Back Waist Draglines Corrections – Adding a Design Line
Back draglines often occur due to the curvature of the spine or the roundness of the shoulder blades. These natural body lines may be deceiving and could result in fabric excess along the back waist area of your patterns. There are several options for fixing this problem. This is the first one and works well for both knits and wovens.
Before going into this correction, always check if the pattern is balanced. So often, the back armhole is too low compared to the front armhole, which should be checked before you make this correction. That can actually fix a big part of this issue as a starting point. To review pattern balancing, here are the videos about balanced tops and balanced coats and jackets.
For this option, we will add a yoke seam, peplum waist seam, or any seam location in between those.
1. Chose where you want your seam to go. It can be any horizontal line between the yoke area at the across-back to the peplum area at the waist.
2. Pin the amount needed to eliminate the back draglines. It will be more at the CB than at the side seams. Make sure you can still move comfortably.
3. Mark the pattern in the location you pinned. Your line will be a fish-eye shape.
4. You may or may not need to add back to the CB length at the hem. This varies per person for the shape and depends on the amount you’ve pinned, too.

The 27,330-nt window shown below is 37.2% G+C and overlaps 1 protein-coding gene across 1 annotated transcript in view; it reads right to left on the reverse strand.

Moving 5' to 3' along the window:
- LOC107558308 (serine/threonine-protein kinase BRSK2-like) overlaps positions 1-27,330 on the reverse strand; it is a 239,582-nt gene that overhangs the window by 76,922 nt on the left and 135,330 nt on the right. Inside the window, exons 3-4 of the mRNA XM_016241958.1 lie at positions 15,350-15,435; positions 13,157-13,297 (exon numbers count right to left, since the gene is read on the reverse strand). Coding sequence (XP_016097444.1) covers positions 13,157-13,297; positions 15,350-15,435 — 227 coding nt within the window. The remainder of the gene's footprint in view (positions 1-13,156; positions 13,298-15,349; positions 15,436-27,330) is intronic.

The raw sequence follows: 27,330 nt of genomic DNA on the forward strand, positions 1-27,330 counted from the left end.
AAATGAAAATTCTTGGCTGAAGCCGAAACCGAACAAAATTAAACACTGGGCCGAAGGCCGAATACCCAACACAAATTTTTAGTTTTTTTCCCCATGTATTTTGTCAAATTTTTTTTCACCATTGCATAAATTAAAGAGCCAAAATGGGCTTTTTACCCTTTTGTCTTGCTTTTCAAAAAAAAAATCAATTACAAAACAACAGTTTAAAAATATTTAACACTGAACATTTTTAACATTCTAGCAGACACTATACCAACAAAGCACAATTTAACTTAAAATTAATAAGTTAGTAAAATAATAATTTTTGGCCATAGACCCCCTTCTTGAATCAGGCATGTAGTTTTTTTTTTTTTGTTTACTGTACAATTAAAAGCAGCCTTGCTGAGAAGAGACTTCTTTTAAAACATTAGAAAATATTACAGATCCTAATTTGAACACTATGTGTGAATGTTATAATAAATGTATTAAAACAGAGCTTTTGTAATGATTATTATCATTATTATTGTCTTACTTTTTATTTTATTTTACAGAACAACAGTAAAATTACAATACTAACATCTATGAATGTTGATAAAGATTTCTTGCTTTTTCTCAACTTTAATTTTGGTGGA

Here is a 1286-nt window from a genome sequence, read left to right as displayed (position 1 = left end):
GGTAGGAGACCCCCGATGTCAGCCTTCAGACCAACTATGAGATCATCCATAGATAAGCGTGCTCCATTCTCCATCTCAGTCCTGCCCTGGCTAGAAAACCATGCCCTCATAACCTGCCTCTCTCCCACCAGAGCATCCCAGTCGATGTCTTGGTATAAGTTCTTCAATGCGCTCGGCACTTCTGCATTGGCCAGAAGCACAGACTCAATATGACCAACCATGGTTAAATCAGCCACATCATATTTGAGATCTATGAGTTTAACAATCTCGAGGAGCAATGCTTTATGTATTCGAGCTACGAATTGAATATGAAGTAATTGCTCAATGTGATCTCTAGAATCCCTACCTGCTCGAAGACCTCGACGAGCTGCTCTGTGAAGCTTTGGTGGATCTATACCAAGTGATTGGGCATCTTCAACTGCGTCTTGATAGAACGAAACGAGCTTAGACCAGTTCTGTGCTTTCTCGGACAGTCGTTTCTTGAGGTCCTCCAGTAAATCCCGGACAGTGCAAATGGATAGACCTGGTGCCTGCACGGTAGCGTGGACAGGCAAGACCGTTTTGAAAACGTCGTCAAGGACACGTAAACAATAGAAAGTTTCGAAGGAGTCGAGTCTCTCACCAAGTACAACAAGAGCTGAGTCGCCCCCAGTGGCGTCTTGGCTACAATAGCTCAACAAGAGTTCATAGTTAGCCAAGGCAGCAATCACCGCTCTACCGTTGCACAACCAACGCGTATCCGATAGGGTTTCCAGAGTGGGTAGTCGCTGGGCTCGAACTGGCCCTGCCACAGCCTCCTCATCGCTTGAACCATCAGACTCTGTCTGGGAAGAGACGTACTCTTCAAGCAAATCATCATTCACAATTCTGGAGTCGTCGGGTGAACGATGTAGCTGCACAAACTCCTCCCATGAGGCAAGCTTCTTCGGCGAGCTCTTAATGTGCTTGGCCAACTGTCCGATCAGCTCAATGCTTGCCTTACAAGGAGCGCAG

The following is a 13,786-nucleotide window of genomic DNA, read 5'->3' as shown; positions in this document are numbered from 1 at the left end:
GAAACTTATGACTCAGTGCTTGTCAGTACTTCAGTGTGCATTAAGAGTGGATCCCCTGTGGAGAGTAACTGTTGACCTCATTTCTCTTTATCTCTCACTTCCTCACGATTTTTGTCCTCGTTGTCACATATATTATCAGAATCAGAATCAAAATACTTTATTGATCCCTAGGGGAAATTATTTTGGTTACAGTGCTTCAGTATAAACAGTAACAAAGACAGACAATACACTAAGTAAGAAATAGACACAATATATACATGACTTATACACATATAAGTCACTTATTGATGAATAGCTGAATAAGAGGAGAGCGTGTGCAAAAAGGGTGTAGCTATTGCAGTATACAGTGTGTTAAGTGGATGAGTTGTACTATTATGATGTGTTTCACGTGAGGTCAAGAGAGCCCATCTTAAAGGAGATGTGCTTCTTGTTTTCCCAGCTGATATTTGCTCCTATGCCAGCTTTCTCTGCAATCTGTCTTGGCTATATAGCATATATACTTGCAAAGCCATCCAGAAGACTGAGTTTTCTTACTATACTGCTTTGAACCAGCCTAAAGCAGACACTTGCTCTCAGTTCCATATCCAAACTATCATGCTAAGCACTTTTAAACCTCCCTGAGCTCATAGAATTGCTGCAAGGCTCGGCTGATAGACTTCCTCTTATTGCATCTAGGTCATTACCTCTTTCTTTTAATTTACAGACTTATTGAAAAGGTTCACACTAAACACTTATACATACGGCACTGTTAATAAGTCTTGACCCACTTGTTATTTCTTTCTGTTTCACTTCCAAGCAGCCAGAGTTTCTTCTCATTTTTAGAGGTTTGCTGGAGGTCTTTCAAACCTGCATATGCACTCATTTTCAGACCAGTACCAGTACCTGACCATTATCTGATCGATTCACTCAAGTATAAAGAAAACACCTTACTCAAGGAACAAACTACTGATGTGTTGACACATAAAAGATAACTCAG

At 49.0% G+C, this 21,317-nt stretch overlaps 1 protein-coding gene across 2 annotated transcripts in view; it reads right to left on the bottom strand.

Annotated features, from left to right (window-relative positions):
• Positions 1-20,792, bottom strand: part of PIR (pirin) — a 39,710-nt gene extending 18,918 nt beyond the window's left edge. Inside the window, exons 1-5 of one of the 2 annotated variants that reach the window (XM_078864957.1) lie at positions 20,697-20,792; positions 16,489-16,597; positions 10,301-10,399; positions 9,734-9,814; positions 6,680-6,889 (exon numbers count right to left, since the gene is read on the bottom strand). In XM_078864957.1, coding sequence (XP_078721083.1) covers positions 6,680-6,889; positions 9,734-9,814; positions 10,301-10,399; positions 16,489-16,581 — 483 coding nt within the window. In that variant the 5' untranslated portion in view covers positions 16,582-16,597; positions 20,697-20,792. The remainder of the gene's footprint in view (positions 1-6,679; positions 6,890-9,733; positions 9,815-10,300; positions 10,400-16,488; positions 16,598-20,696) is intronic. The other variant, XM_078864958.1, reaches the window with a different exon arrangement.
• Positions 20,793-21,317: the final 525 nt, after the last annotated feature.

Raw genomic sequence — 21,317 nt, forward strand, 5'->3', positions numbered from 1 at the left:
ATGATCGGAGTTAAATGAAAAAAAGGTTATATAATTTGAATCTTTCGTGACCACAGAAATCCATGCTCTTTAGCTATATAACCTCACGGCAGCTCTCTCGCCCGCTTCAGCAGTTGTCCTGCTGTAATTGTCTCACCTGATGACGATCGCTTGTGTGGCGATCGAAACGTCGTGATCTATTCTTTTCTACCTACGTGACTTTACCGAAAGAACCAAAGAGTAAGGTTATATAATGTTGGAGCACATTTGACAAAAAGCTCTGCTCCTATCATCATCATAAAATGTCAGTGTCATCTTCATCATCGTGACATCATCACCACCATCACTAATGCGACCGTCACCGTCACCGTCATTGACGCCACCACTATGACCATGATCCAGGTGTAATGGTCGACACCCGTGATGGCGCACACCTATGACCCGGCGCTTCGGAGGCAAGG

– Generally, yoke shapes are nicer for woven fabrics when they are rounded the opposite way, giving more room for the shoulder blades, as we’ve seen in previous videos.
– You’ll be most successful in adding the seam on woven materials between the back bust area and peplum waist area.
– It would be more common in knits for adding the upper yoke seam area.
– Adding the seam at the peplum waistline area is amazing for both wovens and knits.
Again, always check that armhole depth-first between front and back bodices to make sure it’s balanced!
This information and more can be found in The Fitting Book. Order your book today through the link below.
Learn the 3-Step Fitting Process:
A) Identify the Fitting Issue.
B) Pin, Cut, & Tape the Fitting Sample.
C) Correct the Sewing Pattern.
The Fitting Book Includes:
My Secret in Diagonal Draglines